Birding’s For the Kids

Summer's a great time to get your children interested in birding. Why not give it a try?

Photo: U.S. Fish & Wildlife Service

Summer vacation is right around the corner. Sure, the first few weeks your little ones will keep themselves occupied, blissfully excited at the thought of no school for two whole months. But as quickly as an ice cream cone turns from a delicious treat to sidewalk coolant, your children will get bored.

Why not introduce your tots to birding? Don’t let its reputation as a hobby for gray-haired retirees fool you. I swear, it’s fun for any age group. (Check out this piece I wrote about being a twentysomething birder and how much company I have.)

Birding doesn’t have to be a life-altering activity (although, for some of us—I won’t mention any names—it has been). But there are definite benefits to making it a summertime staple:

  1. 1. It forces your children outdoors for extended periods of time. Don’t forget the sunscreen!
  2. 2. It helps them appreciate nature. If not, see number 1. At least they’re outside.
  3. 3. It doesn’t cost much, if any, money. Of course, the dollars can add up—think professional-caliber binoculars, books, trips to birding destinations—if this hobby turns into obsession. But that’s a long way off for a newbie birder, particularly a child.
  4. 4. No matter where you are, birds are nearby.
  5. 5. Even if your child doesn’t know the difference between a cardinal and a robin, it's easy enough to start simple with the identification process. Focus on obvious details, like feather color or body size.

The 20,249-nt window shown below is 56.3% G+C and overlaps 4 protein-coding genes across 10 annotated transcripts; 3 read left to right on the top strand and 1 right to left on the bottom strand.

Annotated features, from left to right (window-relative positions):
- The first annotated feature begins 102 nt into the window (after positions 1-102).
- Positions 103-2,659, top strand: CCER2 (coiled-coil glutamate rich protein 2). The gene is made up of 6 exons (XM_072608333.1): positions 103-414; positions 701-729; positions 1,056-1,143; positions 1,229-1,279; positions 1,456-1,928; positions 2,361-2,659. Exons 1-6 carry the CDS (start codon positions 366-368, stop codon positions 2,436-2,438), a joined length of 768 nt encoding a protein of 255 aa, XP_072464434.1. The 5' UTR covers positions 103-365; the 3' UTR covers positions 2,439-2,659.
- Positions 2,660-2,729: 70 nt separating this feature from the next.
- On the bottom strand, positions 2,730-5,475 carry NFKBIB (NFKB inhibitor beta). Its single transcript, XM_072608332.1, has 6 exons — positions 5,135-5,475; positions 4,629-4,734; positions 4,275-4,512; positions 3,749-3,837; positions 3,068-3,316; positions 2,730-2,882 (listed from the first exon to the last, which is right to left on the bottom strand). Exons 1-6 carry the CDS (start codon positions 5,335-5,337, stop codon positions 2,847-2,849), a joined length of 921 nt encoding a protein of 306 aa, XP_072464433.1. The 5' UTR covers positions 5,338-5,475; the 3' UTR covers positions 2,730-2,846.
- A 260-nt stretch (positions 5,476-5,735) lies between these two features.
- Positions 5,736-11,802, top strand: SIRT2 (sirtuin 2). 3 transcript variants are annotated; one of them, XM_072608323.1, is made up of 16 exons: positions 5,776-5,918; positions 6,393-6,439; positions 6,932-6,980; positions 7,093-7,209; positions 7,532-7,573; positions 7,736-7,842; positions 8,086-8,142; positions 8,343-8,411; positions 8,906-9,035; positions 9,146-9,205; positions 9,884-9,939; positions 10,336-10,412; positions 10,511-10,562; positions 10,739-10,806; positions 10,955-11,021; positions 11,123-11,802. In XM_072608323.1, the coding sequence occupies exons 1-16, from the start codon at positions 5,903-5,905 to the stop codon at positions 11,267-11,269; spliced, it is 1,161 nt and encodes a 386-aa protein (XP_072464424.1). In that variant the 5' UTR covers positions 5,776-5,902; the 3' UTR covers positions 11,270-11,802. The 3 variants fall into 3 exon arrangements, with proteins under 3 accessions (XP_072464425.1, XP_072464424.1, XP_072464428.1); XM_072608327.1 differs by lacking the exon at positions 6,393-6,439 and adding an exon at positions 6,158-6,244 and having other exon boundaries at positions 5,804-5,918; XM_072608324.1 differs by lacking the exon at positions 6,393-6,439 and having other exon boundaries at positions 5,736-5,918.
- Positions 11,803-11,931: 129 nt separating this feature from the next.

So how should they get started? Deloras Freeman, a visitor services specialist with the Great Dismal Swamp National Wildlife Refuge in Chesapeake, VA, suggests they write down all the birds they know already, then commit to learning a few new ones each week. She says it's important to track birds seen and heard.

Haley Main and Kim Keirnan, educators with Audubon New York's For the Birds! program, which teaches elementary-age students about the environment, nature and birds, suggest doing some simple projects, like creating homemade feeders or toilet paper roll binoculars. Then, they say, check out which birds live in your community. More science-minded youngsters should report their findings on e-bird, a National Audubon Society/Cornell Lab of Ornithology citizen science project.

If your children need a little more structure, you have a few options. Cornell offers a free starter kit, which fellow blogger Julie Leibach wrote about a few months back. There are also myriad children's birding books. Who knows what your children could see in their very own backyard? That's the whole point...send 'em outside!